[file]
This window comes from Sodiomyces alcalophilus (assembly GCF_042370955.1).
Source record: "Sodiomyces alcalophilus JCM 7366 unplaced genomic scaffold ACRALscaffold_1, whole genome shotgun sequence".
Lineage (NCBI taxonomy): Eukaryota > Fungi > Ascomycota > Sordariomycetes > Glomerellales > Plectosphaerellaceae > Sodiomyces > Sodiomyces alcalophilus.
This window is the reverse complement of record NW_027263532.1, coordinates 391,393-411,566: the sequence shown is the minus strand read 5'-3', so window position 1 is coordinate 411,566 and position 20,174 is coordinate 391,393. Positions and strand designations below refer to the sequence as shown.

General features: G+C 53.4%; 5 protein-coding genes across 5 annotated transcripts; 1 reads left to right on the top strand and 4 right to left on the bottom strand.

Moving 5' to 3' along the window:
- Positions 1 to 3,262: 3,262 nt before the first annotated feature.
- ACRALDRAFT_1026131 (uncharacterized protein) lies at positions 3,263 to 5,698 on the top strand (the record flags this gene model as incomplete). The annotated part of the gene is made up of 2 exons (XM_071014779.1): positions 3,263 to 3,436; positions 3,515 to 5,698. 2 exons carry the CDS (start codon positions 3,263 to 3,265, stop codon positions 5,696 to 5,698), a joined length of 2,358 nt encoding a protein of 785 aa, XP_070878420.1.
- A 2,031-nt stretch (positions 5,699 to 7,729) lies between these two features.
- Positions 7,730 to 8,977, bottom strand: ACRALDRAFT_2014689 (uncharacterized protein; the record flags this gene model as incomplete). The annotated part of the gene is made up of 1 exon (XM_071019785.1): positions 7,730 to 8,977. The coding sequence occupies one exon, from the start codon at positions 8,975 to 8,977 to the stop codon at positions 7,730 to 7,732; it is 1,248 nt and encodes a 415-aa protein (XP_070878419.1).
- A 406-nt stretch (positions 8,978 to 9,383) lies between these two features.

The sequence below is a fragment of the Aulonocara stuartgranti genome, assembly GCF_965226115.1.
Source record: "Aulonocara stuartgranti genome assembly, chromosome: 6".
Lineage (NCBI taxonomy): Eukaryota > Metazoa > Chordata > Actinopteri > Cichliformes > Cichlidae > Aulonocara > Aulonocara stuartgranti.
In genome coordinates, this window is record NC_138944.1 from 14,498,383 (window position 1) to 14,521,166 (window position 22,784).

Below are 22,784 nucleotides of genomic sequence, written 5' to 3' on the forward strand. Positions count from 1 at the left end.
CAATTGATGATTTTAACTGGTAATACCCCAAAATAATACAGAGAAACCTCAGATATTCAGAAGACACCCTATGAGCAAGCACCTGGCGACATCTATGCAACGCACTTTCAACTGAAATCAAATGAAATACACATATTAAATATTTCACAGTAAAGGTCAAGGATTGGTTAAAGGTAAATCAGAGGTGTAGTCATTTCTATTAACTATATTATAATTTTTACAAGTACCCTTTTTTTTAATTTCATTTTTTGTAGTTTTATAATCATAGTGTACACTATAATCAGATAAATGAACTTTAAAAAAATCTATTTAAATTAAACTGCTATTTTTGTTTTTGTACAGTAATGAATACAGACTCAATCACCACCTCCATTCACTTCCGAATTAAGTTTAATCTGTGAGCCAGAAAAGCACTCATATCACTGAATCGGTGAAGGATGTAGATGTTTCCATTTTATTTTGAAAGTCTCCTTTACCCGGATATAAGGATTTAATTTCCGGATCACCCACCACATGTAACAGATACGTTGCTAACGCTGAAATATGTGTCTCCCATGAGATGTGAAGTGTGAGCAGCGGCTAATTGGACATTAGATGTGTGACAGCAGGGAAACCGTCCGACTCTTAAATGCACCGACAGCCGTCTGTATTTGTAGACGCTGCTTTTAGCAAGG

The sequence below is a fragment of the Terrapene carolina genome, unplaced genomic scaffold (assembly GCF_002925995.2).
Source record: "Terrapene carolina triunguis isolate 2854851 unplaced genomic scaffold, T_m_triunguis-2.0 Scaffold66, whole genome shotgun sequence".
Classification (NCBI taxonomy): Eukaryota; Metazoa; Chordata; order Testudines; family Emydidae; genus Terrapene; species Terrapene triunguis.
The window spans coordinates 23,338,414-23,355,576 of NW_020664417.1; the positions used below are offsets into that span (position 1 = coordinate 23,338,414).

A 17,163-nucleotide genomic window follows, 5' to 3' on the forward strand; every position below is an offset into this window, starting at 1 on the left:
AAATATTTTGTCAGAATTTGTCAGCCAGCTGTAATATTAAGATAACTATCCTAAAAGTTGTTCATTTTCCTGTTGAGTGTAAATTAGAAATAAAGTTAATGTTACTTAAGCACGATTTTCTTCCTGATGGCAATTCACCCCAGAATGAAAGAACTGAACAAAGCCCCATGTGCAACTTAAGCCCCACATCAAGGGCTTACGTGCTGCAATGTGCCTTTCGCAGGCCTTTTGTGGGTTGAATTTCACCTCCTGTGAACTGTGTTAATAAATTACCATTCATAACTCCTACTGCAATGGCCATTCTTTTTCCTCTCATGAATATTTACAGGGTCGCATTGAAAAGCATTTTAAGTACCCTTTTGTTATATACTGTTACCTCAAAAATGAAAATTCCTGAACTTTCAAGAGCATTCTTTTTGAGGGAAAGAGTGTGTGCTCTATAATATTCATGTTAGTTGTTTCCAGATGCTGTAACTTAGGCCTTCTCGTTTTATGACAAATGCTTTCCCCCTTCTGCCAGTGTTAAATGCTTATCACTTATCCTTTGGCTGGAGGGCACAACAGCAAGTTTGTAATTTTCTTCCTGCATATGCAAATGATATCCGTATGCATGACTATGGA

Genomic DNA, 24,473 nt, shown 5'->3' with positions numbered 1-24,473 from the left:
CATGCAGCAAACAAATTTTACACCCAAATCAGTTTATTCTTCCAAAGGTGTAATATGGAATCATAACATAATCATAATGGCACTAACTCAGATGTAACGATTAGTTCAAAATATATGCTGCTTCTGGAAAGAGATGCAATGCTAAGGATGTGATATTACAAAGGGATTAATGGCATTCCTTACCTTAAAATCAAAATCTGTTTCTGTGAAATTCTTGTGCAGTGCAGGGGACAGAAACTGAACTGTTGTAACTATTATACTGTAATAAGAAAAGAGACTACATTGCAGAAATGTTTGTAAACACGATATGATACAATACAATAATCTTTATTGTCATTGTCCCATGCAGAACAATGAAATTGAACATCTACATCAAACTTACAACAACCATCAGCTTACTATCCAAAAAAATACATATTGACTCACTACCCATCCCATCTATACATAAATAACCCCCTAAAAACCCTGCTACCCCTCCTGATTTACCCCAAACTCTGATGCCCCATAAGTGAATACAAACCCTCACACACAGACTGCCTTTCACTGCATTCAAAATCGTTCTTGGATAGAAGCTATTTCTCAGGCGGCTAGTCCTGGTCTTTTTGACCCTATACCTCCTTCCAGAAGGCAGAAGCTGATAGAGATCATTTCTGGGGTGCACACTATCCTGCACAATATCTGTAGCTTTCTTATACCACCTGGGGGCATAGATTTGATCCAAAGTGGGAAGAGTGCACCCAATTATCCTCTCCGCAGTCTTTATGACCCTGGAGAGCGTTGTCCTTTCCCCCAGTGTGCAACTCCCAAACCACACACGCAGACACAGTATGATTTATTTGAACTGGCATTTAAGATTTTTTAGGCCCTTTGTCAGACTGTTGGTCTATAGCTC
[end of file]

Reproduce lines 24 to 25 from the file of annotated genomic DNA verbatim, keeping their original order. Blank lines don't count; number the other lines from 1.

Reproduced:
Genomic DNA, 24,473 nt, shown 5'->3' with positions numbered 1-24,473 from the left:
CATGCAGCAAACAAATTTTACACCCAAATCAGTTTATTCTTCCAAAGGTGTAATATGGAATCATAACATAATCATAATGGCACTAACTCAGATGTAACGATTAGTTCAAAATATATGCTGCTTCTGGAAAGAGATGCAATGCTAAGGATGTGATATTACAAAGGGATTAATGGCATTCCTTACCTTAAAATCAAAATCTGTTTCTGTGAAATTCTTGTGCAGTGCAGGGGACAGAAACTGAACTGTTGTAACTATTATACTGTAATAAGAAAAGAGACTACATTGCAGAAATGTTTGTAAACACGATATGATACAATACAATAATCTTTATTGTCATTGTCCCATGCAGAACAATGAAATTGAACATCTACATCAAACTTACAACAACCATCAGCTTACTATCCAAAAAAATACATATTGACTCACTACCCATCCCATCTATACATAAATAACCCCCTAAAAACCCTGCTACCCCTCCTGATTTACCCCAAACTCTGATGCCCCATAAGTGAATACAAACCCTCACACACAGACTGCCTTTCACTGCATTCAAAATCGTTCTTGGATAGAAGCTATTTCTCAGGCGGCTAGTCCTGGTCTTTTTGACCCTATACCTCCTTCCAGAAGGCAGAAGCTGATAGAGATCATTTCTGGGGTGCACACTATCCTGCACAATATCTGTAGCTTTCTTATACCACCTGGGGGCATAGATTTGATCCAAAGTGGGAAGAGTGCACCCAATTATCCTCTCCGCAGTCTTTATGACCCTGGAGAGCGTTGTCCTTTCCCCCAGTGTGCAACTCCCAAACCACACACGCAGACACAGTATGATTTATTTGAACTGGCATTTAAGATTTTTTAGGCCCTTTGTCAGACTGTTGGTCTATAGCTC